Open Excel and from the File drop down menu select Open.  Browse to the folder you put it in and on the bottom of the screen in the File Of Type window, choose Text Files or All Files (Figure 6). 

Figure 6: Changing the Files of Type window to Text Files or All Files when opening your attribute table text file.

Select your campsite text document.  This file needs to be converted to a spreadsheet format, so a dialogue box opens prompting you to select the type that best describes your data.  You want the default - delimited.  Click Next.  Step 2 of the setup wizard gives you the option to choose the way your data is organized.  I usually toggle these boxes (space, comma, etc.) on and off until I have columns set up the way my original table was set up (Figure 7). 

Figure 7: Proper delimitation of data in Excel's Text Import Wizard.

Select Next and then Finish.  You must save this spreadsheet as an Excel spreadsheet or it will revert back to the text file format.  You can now doctor this up as you see fit and add it to your Lab 4 webpage. Remember to add the following information (minimally):
  • Campsite Number (different than the FID)
  • What side of the lake the campground is on (north, south, etc.)
  • Type of water recreation access (e.g. Lake, Stream, Lake & Stream, None). Since all campsites are within walking access to such resources, this attribute is intended to specify whether the campsite is directly adjacent to such access.
  • Whether it has a parking spot (road access).

Uploading to ArcGIS Online

You can share your data on ArcGIS Online.  

Click here for the ESRI instructions on saving Layer Packages.  

Remember, it is possible to 'group' files in your ArcMap table of contents by holding the control key while selecting layer files, right clicking and selecting 'group'.  This might come in handy when saving your layer package file.

You will need your ESRI Global Account login information, which you most likely created if you installed the Arc10 software on your personal computer.  If not, you will need to create an ESRI Global account (you probably did this for the first reading assignment).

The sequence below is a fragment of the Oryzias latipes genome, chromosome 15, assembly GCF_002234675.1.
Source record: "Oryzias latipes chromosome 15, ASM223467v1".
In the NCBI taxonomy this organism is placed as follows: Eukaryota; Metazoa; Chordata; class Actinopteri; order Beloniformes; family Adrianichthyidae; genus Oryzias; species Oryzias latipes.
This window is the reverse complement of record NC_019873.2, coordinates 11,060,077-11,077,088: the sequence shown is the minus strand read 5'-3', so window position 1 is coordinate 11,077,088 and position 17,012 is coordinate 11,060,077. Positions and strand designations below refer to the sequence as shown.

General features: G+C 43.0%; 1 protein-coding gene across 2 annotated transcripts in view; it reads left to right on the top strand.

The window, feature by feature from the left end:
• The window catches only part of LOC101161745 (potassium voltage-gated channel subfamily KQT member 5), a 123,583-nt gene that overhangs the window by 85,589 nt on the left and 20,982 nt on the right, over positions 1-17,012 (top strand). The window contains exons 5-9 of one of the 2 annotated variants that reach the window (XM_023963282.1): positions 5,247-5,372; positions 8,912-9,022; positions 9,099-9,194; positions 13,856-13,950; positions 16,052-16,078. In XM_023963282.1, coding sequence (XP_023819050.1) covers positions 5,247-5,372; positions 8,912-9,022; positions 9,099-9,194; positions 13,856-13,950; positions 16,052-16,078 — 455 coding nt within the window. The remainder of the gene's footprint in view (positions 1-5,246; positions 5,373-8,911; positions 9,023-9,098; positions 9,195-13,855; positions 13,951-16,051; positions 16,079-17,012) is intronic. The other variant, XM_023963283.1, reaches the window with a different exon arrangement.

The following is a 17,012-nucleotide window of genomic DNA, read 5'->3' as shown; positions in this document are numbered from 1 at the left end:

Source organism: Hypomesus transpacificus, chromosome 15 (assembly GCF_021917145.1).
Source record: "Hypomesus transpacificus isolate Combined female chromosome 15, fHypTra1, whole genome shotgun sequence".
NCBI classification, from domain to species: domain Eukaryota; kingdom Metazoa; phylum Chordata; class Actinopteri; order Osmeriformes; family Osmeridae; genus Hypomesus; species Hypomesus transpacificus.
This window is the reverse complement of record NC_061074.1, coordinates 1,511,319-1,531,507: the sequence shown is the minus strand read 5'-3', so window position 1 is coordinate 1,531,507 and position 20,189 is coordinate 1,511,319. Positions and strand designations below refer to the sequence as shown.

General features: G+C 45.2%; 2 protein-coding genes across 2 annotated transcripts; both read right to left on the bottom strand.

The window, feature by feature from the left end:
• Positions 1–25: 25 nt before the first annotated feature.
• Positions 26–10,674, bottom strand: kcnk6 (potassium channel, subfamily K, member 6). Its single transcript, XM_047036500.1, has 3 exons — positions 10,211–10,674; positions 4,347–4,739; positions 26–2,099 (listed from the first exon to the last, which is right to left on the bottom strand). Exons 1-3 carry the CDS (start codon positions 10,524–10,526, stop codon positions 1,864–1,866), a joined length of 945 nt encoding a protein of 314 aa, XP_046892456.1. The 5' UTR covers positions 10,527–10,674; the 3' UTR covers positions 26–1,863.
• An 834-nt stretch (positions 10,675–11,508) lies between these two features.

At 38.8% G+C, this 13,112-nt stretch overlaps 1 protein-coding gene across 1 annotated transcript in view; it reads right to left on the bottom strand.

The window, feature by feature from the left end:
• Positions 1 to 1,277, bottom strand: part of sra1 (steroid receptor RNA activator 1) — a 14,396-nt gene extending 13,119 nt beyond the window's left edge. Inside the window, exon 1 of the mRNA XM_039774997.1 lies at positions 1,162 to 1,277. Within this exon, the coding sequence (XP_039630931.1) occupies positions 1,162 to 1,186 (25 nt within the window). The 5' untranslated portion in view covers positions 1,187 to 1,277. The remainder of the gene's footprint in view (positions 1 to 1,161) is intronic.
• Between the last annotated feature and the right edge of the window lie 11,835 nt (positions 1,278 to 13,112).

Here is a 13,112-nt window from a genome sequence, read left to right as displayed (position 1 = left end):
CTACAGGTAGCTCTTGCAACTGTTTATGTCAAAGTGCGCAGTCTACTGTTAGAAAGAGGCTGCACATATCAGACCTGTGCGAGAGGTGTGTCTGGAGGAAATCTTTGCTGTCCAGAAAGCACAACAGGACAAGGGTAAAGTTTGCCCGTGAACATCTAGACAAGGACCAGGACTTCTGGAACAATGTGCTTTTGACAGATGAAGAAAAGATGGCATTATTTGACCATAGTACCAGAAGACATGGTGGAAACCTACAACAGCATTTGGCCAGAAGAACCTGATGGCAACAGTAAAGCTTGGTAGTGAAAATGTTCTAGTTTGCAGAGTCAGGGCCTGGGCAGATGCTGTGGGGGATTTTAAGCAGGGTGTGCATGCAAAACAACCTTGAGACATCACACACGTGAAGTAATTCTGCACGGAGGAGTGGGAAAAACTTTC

Once you have an active account, go to ArcGIS Online and Sign In in the upper right hand corner.  Once you are signed in, go to My Content if you aren't directed there automatically.  This is where you can 'Add an Item' (i.e. your layer package containing your campground, campsite, and road shape and layer files).  Notice that you have 2GB of storage on their server!  If you choose to, you can 'Share' your layer package with the public or any group you are a member of.  


Step 2: Google map

Create an interactive Google map displaying your campground files.  (Refer back to Lab 1 Task 3 and the course forum for how-to details.)  Remember to include a descriptive title for your interactive map.  Consider using the Google map as a device for illustrating campground proximity to surrounding cities...

Step 3: Upload final images of your campground design

Display your map components on your webpage at sizes sufficient for the details to be discernible.  Include link to download higher resolution images as pdfs if necessary.  See Lab 1 for how-to details.

Step 4: Take Quiz to demonstrate your knowledge of GIS file types.

Quiz will cover layer files, map project documents (mxd files), shapefiles, geodatabases, kml files, map packages, and layer packages.  The quiz is un-timed, allows multiple attempts, and your highest score will be recorded.

Take Lab04 Quiz on File Types  (have to be logged into Canvas for link to work).